Over the last two decades, though I’ve undergone dozens of invasive procedures and tests, taken a panoply of pills and had various parts of my digestive system removed or surgically rebuilt, my symptoms have only gotten more intense and more — how to put this delicately? — expansive. Swallowing food is now an arduous enough task that I have to get much of my nutrition through liquid: As Kanye once rapped, “I drink a Boost for breakfast, an Ensure for dessert.” But it’s no longer just eating that’s a pain; it’s what happens after, too. From the nave to the chops, my swallowing problem has spawned a gross-out comedy’s worth of G.I. complications.
The ugly upshot is this: At least once every day and sometimes many times, I have to run to the restroom on a moment’s notice, and what happens to me there is best experienced alone, in blissful, unembarrassed solitude.
I tell you all this, in order to establish my bona fides: I know public bathrooms. In my travels, over the years, I have assembled in my head a veritable Michelin Guide of private, peaceful places to go. So trust me when I tell you that in the last few years, better public bathrooms have started to pop up everywhere. Again and again, in big cities and small, in red states and blue, in airports, hotels, shopping malls, theaters, stadiums, offices and a range of other public venues, I’ve been saved by a bounty of better loos.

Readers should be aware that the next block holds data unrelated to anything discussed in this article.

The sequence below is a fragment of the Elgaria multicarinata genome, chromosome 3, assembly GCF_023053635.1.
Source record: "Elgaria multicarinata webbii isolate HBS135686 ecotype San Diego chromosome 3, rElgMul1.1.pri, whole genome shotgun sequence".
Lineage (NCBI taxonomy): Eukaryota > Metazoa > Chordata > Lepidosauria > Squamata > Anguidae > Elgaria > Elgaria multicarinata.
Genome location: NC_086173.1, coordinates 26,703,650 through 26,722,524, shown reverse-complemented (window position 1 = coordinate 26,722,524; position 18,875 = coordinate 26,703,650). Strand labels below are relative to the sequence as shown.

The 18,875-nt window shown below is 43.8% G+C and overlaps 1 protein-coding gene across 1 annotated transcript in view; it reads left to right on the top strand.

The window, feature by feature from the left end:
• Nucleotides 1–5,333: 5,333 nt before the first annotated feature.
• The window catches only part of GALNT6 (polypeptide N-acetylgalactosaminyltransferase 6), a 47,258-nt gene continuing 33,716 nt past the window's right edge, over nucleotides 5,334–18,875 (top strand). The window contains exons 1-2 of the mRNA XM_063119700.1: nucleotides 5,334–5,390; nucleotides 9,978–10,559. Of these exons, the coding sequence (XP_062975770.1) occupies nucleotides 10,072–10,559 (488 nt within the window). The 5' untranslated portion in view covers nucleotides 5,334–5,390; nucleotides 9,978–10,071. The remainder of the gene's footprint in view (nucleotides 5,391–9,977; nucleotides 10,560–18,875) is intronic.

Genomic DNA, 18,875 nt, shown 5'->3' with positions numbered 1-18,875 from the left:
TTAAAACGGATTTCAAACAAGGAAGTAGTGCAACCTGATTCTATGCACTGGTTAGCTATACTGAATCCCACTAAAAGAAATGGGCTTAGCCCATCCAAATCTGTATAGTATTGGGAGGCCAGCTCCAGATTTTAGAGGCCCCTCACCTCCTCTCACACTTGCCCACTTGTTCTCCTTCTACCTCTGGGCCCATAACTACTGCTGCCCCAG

More restrooms are now explicitly inclusive and accessible, designed for people who are physically disabled; are gender nonconforming; are traveling with children; or are otherwise in need of special accommodation. (For instance, paruresis and parcopresis, phobias that inhibit people from urinating or defecating in public restrooms, are real, debilitating conditions that affect tens of millions of people.)
One innovation that has been of particular use to me is the lockable, single-occupancy, all-gender restroom. A decade ago, in most public places, it was nigh impossible to find a private place to do your business. Today, these one-person stalls are a rising trend across the country, especially at airports and other large public facilities. In some places they’re labeled “all gender” restrooms; in others, they’re called “family” bathrooms; in yet others, signs welcome everyone with broad language, like, “All persons may use this restroom.” Whatever you call them, they’re a haven in a world marked by chaos and disorder. Over the last few years, when nature called suddenly and panic set in, I’ve had the fortune of finding a clean, private place at, among other locations, the Guggenheim in New York; the Getty Center in Los Angeles; the Mall of America; a dozen airports, at least; and so, so many Starbucks.
Of course, things still aren’t not perfect. I am a member of a racial minority, but I’m a cisgender person of means and social privilege. It’s likely that a lot of people still find it hard to find clean, private restrooms in much of the land. Still, the restroom situation in America is much better than it used to be and, I’ve noticed, so much better than in many other parts of the world.